Copper and aluminum can be considered high-value forms of scrap metal, but their value never reaches the level of precious metals such as gold, silver, platinum
Converters are among the largest markets for PGMs and are a leading scrap source when the valuable metals re-enter the resource loop. The North American market for converter scrap is steady and competitive, providing an incentive for auto dismantlers and scrap processors to always know their options.
Becky Berube, president of Greenville, South Carolina-based United Catalyst Corp., says recyclers should be aware of those options and can benefit from learning a few simple techniques in the converter recycling sector.
In an interview with Recycling Today, Berube offers advice on how scrap processors and auto dismantlers can maximize their returns when handling converters. She also reflects on her path as a woman in the scrap industry and the role of persistence in her career.
Recycling Today (RT): How did you get involved in the recycling industry and in the catalytic converter sector in particular?
Becky Berube (BB): Interestingly, I became involved with catalytic converter recycling through my husband, Tim, while working as a portfolio accountant for Putnam Investments in Boston. My in-laws were involved in automotive repair, and, as newlyweds, Tim was working in converter recycling while pursuing a degree in architecture. As Tim launched a small recycling company, I researched the recycling and refining supply chain and eventually joined him in the company.
RT: What guidelines do you offer your customers in terms of how they handle sorting or selling their scrap converters?
BB: In converter recycling, the best recyclers know their numbers and partner with companies that educate. First, we encourage our customers to sell converters on
RT: Overall, how can converter recycling specialists help more generalized recycling companies maximize their converter-related revenue?
BB: We have found that converting recycling companies to assay-based selling, reducing their recycling costs, returning more metal to them and helping them sell the metals at the highest price into the market are the keys to maximizing their converter-related revenue. Recycling companies need to work with companies that are subject matter experts, who view themselves as partners willing to give recyclers more value and teach them how to audit their sales.
RT: To what extent does platinum metals group pricing affect the way your firm interacts with its customers? Do you consider scrap converter flows as elastic?
BB: We are fortunate to work with very successful and educated recycling companies. Educated recyclers are our best customers because, with them, you can develop a short- or long-term selling strategy that meets their cash flow needs. Like an experienced investment advisor, we can help our customers continuously sell metal into the market like dollar-cost averaging or hold metal on account for a future sale. Many of our customers prefer a risk-neutral strategy and supply converters in all market conditions. They trust that, regardless of the trend, we are working to sell on highs.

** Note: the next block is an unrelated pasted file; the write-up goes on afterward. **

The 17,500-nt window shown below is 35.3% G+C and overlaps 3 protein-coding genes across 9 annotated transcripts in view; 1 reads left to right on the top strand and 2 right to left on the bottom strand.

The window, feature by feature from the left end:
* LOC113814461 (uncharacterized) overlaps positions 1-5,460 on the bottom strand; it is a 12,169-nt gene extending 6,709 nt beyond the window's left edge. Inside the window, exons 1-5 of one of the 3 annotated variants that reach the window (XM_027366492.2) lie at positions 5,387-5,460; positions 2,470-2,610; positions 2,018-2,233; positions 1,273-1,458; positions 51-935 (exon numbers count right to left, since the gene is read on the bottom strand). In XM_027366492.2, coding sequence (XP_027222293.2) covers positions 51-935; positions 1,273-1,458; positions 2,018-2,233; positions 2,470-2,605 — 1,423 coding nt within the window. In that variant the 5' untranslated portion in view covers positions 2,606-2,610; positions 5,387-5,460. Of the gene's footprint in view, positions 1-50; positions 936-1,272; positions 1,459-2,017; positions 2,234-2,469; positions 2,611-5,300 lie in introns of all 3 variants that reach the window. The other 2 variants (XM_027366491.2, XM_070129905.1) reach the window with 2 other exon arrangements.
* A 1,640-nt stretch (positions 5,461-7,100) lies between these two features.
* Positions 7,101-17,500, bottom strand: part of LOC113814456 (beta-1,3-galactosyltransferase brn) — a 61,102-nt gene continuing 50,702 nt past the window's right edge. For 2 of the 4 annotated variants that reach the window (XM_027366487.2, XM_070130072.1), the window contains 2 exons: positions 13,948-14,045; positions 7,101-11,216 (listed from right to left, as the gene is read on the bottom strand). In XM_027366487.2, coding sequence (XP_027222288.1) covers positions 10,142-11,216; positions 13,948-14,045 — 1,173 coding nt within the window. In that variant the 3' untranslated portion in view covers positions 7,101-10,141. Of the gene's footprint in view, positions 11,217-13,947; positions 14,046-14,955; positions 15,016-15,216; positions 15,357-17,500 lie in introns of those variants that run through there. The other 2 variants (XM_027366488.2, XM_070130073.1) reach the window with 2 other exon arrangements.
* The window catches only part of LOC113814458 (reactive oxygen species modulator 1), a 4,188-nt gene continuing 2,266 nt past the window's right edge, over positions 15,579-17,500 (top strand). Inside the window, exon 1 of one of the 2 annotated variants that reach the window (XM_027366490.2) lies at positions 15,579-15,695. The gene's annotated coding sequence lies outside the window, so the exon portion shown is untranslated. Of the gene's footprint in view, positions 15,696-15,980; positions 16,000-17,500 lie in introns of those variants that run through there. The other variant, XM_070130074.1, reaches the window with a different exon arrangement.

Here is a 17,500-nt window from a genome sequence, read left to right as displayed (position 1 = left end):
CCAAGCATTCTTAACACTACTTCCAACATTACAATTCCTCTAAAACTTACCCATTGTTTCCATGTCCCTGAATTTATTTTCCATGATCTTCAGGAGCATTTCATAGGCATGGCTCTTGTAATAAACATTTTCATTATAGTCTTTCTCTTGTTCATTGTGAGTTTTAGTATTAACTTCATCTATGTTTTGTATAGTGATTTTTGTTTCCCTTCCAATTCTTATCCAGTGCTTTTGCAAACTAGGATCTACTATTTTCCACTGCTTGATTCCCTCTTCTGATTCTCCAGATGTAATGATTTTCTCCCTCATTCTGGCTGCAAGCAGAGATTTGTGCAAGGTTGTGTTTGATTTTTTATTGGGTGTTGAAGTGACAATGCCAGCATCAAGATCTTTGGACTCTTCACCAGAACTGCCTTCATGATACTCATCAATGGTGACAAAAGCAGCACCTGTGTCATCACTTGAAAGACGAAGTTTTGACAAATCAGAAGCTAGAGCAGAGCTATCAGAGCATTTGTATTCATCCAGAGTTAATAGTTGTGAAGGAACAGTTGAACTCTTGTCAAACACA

RT: What types of companies comprise the scrap converter consuming end market, and do they tend to be in North America or overseas?
BB: The majority of the worldwide supply of scrap catalytic converters and spent automotive catalyst finds its way to North America for recycling. The processors, smelters, refiners and trading companies that consume the precious metals produced from converter recycling are global companies with North American operations.
RT: In what ways, if any, has being a woman in a recycling industry executive role proven to be challenging for you? Are you hopeful you can provide inspiration for younger women entering the recycling industry management ranks?
BB: It’s fun to reflect on now, but being a 20-something in the early 1990s scrap recycling industry was very challenging. Can you picture me at an ISRI (Institute of Scrap Recycling Industries) Consumers Night? I was young, green and a woman calling on a well-established industry for new business—a rookie. But isn’t that where we all start?
I do want to provide inspiration for younger women entering the recycling industry management ranks. I’ve had the privilege of serving as the North American commercial manager for a global refiner and the president of a converter recycling and precious metals management company.
My advice is this: It’s always too soon to quit. Become a subject matter expert and go to bat for your customers, returning them more value and making them more money. Customers are loyal to people and companies that have their best interest at heart.
RT: How has volunteering for leadership roles with the Automotive Recyclers Association (ARA), the International Precious Metals Institute and other trade groups affected your career path?
BB: I believe it has been beneficial because there is no substitution for involvement in your industry.
Volunteering is about more than paying it forward or giving back. Until you become fully immersed in your field and understand the issues that affect your customers, you cannot fully serve or return value to them. You must help others achieve their goals while achieving yours.